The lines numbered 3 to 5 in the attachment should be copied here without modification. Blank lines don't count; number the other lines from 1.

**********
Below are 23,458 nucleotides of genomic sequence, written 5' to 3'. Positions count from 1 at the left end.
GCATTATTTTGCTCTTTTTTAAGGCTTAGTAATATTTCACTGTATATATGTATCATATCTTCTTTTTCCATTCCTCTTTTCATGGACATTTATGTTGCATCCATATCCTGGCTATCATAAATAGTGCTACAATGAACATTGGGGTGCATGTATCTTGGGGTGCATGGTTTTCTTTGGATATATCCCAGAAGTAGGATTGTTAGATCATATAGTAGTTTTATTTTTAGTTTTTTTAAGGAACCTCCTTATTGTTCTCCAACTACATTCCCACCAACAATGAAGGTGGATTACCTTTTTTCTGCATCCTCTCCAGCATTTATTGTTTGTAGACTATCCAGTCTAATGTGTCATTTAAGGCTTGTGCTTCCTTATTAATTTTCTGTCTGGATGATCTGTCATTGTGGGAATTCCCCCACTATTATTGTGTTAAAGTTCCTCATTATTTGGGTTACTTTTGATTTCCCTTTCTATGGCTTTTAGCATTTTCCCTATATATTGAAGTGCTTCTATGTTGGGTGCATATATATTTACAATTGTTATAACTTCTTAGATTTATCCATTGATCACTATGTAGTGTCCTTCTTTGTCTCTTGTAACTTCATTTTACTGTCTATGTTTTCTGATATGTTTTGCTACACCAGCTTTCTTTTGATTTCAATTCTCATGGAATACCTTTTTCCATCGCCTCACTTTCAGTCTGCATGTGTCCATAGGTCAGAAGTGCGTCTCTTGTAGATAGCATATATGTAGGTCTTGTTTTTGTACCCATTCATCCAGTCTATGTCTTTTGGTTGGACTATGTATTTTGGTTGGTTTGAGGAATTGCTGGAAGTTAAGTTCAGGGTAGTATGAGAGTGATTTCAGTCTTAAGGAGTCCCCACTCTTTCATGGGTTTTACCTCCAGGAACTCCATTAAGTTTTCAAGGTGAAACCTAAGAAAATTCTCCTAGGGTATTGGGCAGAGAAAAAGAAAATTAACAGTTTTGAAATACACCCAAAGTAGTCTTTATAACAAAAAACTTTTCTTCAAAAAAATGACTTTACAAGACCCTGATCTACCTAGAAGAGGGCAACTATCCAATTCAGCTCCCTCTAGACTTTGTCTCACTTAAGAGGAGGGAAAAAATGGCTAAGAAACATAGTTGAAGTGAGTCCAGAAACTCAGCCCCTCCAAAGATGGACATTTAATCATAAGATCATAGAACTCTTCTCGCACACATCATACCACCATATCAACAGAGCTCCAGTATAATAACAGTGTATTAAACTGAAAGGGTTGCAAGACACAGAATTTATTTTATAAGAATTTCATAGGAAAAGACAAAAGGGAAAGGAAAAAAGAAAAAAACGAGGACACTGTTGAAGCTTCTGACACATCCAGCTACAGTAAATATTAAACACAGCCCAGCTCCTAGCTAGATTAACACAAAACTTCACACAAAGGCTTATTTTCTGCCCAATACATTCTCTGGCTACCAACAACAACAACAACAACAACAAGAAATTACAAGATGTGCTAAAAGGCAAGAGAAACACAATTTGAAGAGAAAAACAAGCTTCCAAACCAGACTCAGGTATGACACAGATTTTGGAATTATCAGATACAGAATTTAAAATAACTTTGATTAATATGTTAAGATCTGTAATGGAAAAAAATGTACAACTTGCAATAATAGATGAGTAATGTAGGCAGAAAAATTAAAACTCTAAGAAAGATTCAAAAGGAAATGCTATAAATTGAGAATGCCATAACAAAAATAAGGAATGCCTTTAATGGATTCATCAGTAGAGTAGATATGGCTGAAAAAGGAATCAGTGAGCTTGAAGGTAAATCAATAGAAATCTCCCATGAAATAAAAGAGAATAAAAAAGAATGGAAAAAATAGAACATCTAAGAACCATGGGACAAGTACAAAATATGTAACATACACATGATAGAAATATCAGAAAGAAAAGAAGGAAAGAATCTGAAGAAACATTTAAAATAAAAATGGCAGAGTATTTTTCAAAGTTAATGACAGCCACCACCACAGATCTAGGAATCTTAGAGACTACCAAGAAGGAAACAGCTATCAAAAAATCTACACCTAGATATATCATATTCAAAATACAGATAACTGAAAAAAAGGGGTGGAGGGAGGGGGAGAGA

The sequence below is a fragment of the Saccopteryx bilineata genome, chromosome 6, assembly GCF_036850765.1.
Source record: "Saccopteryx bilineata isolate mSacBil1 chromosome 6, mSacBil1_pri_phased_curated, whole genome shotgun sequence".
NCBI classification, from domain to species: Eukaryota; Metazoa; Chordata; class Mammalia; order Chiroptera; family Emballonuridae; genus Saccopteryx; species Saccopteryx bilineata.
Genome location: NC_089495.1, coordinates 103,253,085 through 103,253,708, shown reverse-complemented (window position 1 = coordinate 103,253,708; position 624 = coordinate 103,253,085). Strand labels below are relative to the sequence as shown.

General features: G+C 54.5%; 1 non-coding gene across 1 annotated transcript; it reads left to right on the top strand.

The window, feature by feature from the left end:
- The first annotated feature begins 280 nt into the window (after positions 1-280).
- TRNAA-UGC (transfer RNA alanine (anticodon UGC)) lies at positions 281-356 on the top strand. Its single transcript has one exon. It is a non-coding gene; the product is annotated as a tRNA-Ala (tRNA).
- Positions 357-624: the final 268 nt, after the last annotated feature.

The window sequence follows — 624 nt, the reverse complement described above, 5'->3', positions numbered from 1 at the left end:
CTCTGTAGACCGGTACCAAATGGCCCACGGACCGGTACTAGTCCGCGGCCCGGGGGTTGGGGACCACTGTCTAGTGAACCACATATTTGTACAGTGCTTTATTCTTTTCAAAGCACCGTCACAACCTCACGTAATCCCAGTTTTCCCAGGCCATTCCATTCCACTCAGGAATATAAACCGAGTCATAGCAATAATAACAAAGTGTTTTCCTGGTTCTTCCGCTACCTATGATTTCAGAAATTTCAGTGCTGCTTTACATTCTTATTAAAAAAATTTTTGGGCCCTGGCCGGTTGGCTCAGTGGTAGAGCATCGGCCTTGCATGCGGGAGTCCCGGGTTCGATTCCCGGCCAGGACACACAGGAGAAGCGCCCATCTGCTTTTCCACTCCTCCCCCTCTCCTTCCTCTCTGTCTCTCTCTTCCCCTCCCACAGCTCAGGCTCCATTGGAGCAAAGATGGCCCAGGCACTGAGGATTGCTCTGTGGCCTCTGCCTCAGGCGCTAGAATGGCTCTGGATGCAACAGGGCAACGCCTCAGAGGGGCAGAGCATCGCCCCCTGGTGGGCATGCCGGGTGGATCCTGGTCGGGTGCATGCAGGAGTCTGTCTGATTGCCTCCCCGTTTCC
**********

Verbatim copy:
The sequence below is a fragment of the Saccopteryx bilineata genome, chromosome 6, assembly GCF_036850765.1.
Source record: "Saccopteryx bilineata isolate mSacBil1 chromosome 6, mSacBil1_pri_phased_curated, whole genome shotgun sequence".
NCBI classification, from domain to species: Eukaryota; Metazoa; Chordata; class Mammalia; order Chiroptera; family Emballonuridae; genus Saccopteryx; species Saccopteryx bilineata.